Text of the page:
One of the weird things about reaching a big life goal is the feeling of, “what now?”
Since our family achieved our goal of becoming location independent earlier this summer, we only have, oh, I don’t know, the rest of our lives to live. What do we focus on now?
As we all know, the effects of achieving goals on your short term happiness are pretty high, but long term, you tend to go back to feeling like the same-old person you were before you achieved the goal, albeit with more self-confidence or belief in yourself that “you are a person who accomplishes the goals you set for yourself.”
We’re enjoying the benefits of our move–more time with our family members, impromptu get togethers, good schools, more support, warmer weather, a more vibrant community. I’ll often still get a thrill when I’m riding through our town or feeling the (still very warm) sun on my face when I step outside. Those feelings remind me to be grateful for where we live and for the ability to craft the life we so deeply desired.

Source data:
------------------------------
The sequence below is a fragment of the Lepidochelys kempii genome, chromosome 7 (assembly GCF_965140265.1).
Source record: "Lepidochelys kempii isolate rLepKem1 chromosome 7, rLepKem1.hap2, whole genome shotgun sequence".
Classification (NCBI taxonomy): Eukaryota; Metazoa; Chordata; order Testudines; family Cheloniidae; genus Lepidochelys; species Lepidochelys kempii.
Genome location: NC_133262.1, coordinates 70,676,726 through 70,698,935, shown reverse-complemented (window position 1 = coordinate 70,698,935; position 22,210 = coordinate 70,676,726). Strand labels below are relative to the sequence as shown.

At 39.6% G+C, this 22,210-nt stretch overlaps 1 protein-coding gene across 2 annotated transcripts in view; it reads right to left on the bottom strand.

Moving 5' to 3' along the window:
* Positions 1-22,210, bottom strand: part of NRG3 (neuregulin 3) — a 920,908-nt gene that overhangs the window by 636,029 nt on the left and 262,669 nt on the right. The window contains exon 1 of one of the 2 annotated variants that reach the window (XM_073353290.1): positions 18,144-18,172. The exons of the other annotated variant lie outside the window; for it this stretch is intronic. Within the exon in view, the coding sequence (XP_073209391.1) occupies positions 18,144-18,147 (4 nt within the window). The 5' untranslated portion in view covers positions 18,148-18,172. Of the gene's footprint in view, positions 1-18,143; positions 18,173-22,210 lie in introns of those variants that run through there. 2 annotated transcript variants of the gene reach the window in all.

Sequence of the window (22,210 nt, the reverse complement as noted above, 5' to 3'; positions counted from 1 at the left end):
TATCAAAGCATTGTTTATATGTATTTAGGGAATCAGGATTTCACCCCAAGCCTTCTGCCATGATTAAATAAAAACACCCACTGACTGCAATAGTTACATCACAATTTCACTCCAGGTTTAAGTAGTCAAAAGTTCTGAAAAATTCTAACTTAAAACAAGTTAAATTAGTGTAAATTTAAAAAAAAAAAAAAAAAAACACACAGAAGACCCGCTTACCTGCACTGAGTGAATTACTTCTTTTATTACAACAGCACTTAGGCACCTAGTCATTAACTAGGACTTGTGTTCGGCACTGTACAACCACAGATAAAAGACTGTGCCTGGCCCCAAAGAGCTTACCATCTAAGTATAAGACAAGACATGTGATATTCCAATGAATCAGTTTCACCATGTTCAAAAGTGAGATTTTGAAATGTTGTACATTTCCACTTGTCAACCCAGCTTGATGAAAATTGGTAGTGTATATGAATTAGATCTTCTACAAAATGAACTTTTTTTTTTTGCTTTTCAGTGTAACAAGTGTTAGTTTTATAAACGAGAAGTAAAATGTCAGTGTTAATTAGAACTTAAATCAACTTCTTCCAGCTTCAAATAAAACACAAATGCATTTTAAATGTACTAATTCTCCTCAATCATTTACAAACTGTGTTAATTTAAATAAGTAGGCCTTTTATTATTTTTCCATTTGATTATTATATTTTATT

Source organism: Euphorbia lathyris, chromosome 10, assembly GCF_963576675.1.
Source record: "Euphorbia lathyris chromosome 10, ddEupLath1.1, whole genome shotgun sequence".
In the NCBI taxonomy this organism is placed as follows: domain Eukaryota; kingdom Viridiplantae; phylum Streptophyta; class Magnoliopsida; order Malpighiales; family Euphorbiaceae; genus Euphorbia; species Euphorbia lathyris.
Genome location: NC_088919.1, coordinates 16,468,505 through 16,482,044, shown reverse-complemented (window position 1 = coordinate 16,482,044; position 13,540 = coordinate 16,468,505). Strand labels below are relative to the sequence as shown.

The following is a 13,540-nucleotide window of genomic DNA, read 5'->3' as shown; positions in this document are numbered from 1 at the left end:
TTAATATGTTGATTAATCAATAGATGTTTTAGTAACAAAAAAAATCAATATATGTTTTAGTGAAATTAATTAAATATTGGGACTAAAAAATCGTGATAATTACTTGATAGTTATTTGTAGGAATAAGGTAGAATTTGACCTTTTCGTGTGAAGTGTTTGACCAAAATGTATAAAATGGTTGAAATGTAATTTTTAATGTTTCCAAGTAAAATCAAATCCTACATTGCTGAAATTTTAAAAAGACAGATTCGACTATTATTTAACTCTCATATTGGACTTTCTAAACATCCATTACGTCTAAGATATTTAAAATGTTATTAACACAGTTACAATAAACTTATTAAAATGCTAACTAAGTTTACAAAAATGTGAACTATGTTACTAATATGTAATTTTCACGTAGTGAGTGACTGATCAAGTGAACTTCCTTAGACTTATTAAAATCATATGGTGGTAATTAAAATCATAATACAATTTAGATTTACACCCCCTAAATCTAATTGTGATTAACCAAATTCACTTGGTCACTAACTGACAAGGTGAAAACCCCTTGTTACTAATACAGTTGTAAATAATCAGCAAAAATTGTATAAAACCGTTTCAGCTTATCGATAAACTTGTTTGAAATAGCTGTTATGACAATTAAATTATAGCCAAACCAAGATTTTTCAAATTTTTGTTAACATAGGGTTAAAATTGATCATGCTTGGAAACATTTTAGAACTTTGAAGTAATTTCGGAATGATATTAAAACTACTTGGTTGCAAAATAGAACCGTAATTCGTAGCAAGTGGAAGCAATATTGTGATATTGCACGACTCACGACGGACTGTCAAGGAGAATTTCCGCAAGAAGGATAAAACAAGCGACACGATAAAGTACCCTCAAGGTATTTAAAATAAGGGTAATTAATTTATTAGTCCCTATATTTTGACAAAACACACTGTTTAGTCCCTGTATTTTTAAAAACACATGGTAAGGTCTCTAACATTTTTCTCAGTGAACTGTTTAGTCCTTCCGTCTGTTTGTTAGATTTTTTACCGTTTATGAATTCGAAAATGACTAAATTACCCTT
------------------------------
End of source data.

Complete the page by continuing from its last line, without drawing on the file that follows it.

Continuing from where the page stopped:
We’re also living through the day-to-day: getting up and going to work each morning (with an admittedly shorter commute), getting homework done, making decisions about after-school activities, helping kids navigate the turbulent emotions of childhood. These day-to-day struggles remind me that wherever I go, there I’ll be. That the more things change, the more they stay the same. They remind me that much of my achievements will have to be small, daily practices that don’t necessarily get me closer to giant goals, but help me better muddle through the everyday messiness of life. Continue reading “Setting Short Term vs. Long Term Goals”